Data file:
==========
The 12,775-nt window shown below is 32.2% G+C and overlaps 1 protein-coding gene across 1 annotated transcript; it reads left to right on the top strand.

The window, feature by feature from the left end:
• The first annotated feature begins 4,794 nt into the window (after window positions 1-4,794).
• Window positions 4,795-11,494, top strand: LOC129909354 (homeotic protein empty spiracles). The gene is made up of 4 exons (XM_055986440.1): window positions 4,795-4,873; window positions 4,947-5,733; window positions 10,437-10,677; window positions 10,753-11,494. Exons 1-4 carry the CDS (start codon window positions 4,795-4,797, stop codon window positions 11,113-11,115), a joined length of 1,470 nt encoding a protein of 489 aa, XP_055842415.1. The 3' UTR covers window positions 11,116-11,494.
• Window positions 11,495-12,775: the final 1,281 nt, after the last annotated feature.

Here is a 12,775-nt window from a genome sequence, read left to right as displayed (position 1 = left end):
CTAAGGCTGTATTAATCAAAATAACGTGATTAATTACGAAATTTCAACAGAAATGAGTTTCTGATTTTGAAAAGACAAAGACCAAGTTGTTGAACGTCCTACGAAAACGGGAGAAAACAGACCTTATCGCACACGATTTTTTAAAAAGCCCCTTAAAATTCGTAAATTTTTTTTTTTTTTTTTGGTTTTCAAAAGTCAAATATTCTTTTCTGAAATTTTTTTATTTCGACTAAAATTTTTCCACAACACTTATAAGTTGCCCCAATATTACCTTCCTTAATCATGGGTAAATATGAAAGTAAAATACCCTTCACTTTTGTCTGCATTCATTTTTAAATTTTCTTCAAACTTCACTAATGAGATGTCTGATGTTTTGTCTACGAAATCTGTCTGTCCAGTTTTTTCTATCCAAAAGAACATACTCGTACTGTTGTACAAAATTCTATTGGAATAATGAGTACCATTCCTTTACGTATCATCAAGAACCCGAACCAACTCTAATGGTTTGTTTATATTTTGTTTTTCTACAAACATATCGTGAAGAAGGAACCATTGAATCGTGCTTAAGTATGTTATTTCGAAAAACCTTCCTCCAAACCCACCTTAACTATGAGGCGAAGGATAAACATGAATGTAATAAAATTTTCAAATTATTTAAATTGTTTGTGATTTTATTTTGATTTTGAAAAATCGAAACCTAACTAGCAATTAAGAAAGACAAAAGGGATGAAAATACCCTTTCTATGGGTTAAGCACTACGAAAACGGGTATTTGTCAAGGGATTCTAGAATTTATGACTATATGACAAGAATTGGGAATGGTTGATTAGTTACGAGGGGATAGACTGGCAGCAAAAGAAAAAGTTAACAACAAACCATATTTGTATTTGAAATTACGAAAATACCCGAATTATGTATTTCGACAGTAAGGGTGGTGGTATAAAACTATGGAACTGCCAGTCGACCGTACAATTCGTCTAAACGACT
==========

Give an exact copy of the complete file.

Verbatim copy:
The 12,775-nt window shown below is 32.2% G+C and overlaps 1 protein-coding gene across 1 annotated transcript; it reads left to right on the top strand.

The window, feature by feature from the left end:
• The first annotated feature begins 4,794 nt into the window (after window positions 1-4,794).
• Window positions 4,795-11,494, top strand: LOC129909354 (homeotic protein empty spiracles). The gene is made up of 4 exons (XM_055986440.1): window positions 4,795-4,873; window positions 4,947-5,733; window positions 10,437-10,677; window positions 10,753-11,494. Exons 1-4 carry the CDS (start codon window positions 4,795-4,797, stop codon window positions 11,113-11,115), a joined length of 1,470 nt encoding a protein of 489 aa, XP_055842415.1. The 3' UTR covers window positions 11,116-11,494.
• Window positions 11,495-12,775: the final 1,281 nt, after the last annotated feature.

Here is a 12,775-nt window from a genome sequence, read left to right as displayed (position 1 = left end):
CTAAGGCTGTATTAATCAAAATAACGTGATTAATTACGAAATTTCAACAGAAATGAGTTTCTGATTTTGAAAAGACAAAGACCAAGTTGTTGAACGTCCTACGAAAACGGGAGAAAACAGACCTTATCGCACACGATTTTTTAAAAAGCCCCTTAAAATTCGTAAATTTTTTTTTTTTTTTTTGGTTTTCAAAAGTCAAATATTCTTTTCTGAAATTTTTTTATTTCGACTAAAATTTTTCCACAACACTTATAAGTTGCCCCAATATTACCTTCCTTAATCATGGGTAAATATGAAAGTAAAATACCCTTCACTTTTGTCTGCATTCATTTTTAAATTTTCTTCAAACTTCACTAATGAGATGTCTGATGTTTTGTCTACGAAATCTGTCTGTCCAGTTTTTTCTATCCAAAAGAACATACTCGTACTGTTGTACAAAATTCTATTGGAATAATGAGTACCATTCCTTTACGTATCATCAAGAACCCGAACCAACTCTAATGGTTTGTTTATATTTTGTTTTTCTACAAACATATCGTGAAGAAGGAACCATTGAATCGTGCTTAAGTATGTTATTTCGAAAAACCTTCCTCCAAACCCACCTTAACTATGAGGCGAAGGATAAACATGAATGTAATAAAATTTTCAAATTATTTAAATTGTTTGTGATTTTATTTTGATTTTGAAAAATCGAAACCTAACTAGCAATTAAGAAAGACAAAAGGGATGAAAATACCCTTTCTATGGGTTAAGCACTACGAAAACGGGTATTTGTCAAGGGATTCTAGAATTTATGACTATATGACAAGAATTGGGAATGGTTGATTAGTTACGAGGGGATAGACTGGCAGCAAAAGAAAAAGTTAACAACAAACCATATTTGTATTTGAAATTACGAAAATACCCGAATTATGTATTTCGACAGTAAGGGTGGTGGTATAAAACTATGGAACTGCCAGTCGACCGTACAATTCGTCTAAACGACT